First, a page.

This is a statement over the signature of an engineer as regards the physical condition of a railroad or other property. This is further explained under the next subject, but the wording of such a certificate should be in form so as to show beyond peradventure that exhaustive examination has been made and that all construction was proper; that power, for example, is sufficient for the present needs, and likely to be so for reasonable future requirements; that, if a water-power enters into the proposition, the supply of water is sufficient at all times, and, if not, that proper provision has been made for auxiliary power by the use of coal, for example; and so on. In fact, on an " engineer's report " depends so much that too great pains cannot be exercised in studying into such a report and ascertaining if all reasonable care and precautions have been taken. Let the engineer be one of good repute and standing, and let his report be sufficient to set forth in detail all necessary information.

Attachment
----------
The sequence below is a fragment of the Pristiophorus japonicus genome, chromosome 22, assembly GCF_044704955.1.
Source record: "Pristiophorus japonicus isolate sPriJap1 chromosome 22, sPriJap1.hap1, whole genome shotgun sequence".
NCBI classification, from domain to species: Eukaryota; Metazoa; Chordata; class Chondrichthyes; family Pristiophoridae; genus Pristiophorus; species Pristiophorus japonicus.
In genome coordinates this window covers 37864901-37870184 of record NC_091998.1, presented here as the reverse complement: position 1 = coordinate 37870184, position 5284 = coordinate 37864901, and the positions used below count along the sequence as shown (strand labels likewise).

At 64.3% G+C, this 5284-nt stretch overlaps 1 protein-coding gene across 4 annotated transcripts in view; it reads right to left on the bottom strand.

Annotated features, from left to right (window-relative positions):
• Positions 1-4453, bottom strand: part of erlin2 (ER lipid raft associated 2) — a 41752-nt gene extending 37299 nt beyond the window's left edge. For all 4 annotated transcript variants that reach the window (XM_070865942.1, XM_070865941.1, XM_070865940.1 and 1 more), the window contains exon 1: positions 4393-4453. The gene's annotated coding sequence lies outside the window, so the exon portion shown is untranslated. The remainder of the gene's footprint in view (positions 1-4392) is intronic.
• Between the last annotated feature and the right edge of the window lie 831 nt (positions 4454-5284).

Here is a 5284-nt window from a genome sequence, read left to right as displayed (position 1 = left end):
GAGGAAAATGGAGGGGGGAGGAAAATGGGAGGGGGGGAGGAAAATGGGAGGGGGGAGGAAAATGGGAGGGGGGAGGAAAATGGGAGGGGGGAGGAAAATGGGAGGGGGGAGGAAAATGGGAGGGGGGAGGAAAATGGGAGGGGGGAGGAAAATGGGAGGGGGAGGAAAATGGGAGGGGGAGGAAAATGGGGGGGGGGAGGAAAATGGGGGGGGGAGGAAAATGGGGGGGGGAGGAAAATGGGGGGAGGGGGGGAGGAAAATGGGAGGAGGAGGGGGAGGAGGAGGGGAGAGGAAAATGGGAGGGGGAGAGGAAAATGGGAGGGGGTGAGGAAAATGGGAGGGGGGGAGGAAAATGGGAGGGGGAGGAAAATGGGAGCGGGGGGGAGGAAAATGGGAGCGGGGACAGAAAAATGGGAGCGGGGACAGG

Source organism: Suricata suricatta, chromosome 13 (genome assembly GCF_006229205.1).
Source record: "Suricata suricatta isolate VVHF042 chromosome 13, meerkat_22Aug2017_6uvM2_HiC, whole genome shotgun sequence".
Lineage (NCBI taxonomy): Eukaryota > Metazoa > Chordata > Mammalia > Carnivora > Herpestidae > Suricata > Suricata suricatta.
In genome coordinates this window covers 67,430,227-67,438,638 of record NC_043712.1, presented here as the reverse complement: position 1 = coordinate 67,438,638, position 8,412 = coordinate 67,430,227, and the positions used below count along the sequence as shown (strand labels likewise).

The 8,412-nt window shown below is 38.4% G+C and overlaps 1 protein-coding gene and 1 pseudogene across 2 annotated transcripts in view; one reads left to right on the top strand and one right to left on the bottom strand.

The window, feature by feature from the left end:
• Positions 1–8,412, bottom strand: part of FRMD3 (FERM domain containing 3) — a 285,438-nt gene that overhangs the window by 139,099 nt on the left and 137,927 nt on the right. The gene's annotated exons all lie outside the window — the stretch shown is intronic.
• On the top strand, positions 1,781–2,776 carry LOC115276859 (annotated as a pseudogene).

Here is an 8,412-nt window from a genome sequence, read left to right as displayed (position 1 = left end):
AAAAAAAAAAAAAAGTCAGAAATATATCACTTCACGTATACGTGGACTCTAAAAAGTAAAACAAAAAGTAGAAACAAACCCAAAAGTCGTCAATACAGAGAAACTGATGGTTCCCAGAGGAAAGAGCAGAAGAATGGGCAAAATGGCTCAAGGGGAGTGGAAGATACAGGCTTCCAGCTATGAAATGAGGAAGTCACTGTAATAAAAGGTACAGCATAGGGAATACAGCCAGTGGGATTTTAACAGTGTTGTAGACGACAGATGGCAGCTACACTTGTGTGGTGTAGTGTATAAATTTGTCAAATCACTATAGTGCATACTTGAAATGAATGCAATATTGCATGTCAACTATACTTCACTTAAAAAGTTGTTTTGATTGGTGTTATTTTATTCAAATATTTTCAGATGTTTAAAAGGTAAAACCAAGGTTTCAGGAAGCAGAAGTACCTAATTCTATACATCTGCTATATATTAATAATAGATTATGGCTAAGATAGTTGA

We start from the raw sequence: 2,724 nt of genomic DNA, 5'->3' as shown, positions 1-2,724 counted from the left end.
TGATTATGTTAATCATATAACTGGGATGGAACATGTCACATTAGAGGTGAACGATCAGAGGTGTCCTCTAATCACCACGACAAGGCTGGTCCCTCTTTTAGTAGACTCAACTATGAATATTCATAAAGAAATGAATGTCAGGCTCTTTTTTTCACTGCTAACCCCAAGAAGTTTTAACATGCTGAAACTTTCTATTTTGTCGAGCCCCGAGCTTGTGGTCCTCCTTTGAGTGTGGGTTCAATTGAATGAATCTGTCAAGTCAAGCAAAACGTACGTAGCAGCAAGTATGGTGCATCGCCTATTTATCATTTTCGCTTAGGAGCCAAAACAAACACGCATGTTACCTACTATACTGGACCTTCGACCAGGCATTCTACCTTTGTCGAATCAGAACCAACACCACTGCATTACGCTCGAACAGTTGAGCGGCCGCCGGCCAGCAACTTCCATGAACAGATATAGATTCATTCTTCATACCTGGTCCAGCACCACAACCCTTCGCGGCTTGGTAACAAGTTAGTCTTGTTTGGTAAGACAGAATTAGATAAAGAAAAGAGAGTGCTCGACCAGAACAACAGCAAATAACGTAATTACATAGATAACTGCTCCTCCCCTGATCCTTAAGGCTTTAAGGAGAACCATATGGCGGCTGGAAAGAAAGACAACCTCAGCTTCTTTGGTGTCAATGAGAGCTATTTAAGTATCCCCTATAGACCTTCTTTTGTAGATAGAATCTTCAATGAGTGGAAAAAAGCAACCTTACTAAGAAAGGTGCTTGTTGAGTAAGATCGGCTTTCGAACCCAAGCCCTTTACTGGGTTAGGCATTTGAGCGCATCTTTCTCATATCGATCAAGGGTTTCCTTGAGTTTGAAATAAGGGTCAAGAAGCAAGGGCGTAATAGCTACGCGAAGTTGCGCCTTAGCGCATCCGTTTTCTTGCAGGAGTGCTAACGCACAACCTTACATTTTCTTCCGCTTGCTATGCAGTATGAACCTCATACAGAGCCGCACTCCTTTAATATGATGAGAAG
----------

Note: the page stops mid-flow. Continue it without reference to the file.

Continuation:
It has become the custom for railway and other public service corporations to allow for an extension of the property by a further issue of bonds up to a certain rate of the actual cost for such an extension, all based upon "engineer's certificates." It is, therefore, of extreme importance that these certificates should properly show the expenditure of this money. It is not a bad idea that an affidavit, signed by the president and treasurer of the company, should go with such reports, showing them to be true.